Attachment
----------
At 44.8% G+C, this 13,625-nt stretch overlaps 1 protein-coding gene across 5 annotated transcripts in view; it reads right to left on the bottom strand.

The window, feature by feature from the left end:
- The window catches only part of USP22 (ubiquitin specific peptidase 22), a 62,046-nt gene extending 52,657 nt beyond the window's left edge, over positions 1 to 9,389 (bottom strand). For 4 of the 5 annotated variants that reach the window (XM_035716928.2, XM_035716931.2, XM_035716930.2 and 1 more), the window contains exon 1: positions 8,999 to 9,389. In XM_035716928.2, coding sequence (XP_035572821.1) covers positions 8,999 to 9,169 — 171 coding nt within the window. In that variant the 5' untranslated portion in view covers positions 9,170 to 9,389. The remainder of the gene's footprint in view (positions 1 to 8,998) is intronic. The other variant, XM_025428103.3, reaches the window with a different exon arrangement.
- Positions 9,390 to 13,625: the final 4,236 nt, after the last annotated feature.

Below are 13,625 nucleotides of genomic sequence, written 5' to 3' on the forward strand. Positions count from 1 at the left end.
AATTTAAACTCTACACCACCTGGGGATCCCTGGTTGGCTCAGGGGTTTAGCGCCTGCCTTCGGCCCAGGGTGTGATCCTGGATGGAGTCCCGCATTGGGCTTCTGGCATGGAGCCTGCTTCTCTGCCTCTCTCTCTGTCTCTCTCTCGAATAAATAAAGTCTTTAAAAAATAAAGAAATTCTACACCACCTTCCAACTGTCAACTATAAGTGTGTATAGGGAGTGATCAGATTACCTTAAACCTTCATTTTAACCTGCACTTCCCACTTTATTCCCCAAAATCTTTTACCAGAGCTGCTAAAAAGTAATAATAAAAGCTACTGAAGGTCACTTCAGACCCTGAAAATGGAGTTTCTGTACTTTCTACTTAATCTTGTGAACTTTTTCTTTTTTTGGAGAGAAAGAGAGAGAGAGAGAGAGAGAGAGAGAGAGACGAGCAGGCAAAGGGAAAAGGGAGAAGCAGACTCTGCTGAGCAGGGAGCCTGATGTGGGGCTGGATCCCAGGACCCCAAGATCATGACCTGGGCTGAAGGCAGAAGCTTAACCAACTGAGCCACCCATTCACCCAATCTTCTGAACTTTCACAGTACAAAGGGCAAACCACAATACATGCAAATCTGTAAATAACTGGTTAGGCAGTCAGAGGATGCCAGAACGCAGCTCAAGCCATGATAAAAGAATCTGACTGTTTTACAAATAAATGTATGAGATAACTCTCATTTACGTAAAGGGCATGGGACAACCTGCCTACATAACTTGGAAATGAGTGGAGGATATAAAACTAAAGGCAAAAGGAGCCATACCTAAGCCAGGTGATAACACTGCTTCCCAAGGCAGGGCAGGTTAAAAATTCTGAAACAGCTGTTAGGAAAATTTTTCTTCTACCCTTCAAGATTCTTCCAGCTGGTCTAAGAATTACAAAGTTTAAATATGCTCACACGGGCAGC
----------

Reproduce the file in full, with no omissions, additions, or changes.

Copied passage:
At 44.8% G+C, this 13,625-nt stretch overlaps 1 protein-coding gene across 5 annotated transcripts in view; it reads right to left on the bottom strand.

The window, feature by feature from the left end:
- The window catches only part of USP22 (ubiquitin specific peptidase 22), a 62,046-nt gene extending 52,657 nt beyond the window's left edge, over positions 1 to 9,389 (bottom strand). For 4 of the 5 annotated variants that reach the window (XM_035716928.2, XM_035716931.2, XM_035716930.2 and 1 more), the window contains exon 1: positions 8,999 to 9,389. In XM_035716928.2, coding sequence (XP_035572821.1) covers positions 8,999 to 9,169 — 171 coding nt within the window. In that variant the 5' untranslated portion in view covers positions 9,170 to 9,389. The remainder of the gene's footprint in view (positions 1 to 8,998) is intronic. The other variant, XM_025428103.3, reaches the window with a different exon arrangement.
- Positions 9,390 to 13,625: the final 4,236 nt, after the last annotated feature.

Below are 13,625 nucleotides of genomic sequence, written 5' to 3' on the forward strand. Positions count from 1 at the left end.
AATTTAAACTCTACACCACCTGGGGATCCCTGGTTGGCTCAGGGGTTTAGCGCCTGCCTTCGGCCCAGGGTGTGATCCTGGATGGAGTCCCGCATTGGGCTTCTGGCATGGAGCCTGCTTCTCTGCCTCTCTCTCTGTCTCTCTCTCGAATAAATAAAGTCTTTAAAAAATAAAGAAATTCTACACCACCTTCCAACTGTCAACTATAAGTGTGTATAGGGAGTGATCAGATTACCTTAAACCTTCATTTTAACCTGCACTTCCCACTTTATTCCCCAAAATCTTTTACCAGAGCTGCTAAAAAGTAATAATAAAAGCTACTGAAGGTCACTTCAGACCCTGAAAATGGAGTTTCTGTACTTTCTACTTAATCTTGTGAACTTTTTCTTTTTTTGGAGAGAAAGAGAGAGAGAGAGAGAGAGAGAGAGAGAGACGAGCAGGCAAAGGGAAAAGGGAGAAGCAGACTCTGCTGAGCAGGGAGCCTGATGTGGGGCTGGATCCCAGGACCCCAAGATCATGACCTGGGCTGAAGGCAGAAGCTTAACCAACTGAGCCACCCATTCACCCAATCTTCTGAACTTTCACAGTACAAAGGGCAAACCACAATACATGCAAATCTGTAAATAACTGGTTAGGCAGTCAGAGGATGCCAGAACGCAGCTCAAGCCATGATAAAAGAATCTGACTGTTTTACAAATAAATGTATGAGATAACTCTCATTTACGTAAAGGGCATGGGACAACCTGCCTACATAACTTGGAAATGAGTGGAGGATATAAAACTAAAGGCAAAAGGAGCCATACCTAAGCCAGGTGATAACACTGCTTCCCAAGGCAGGGCAGGTTAAAAATTCTGAAACAGCTGTTAGGAAAATTTTTCTTCTACCCTTCAAGATTCTTCCAGCTGGTCTAAGAATTACAAAGTTTAAATATGCTCACACGGGCAGC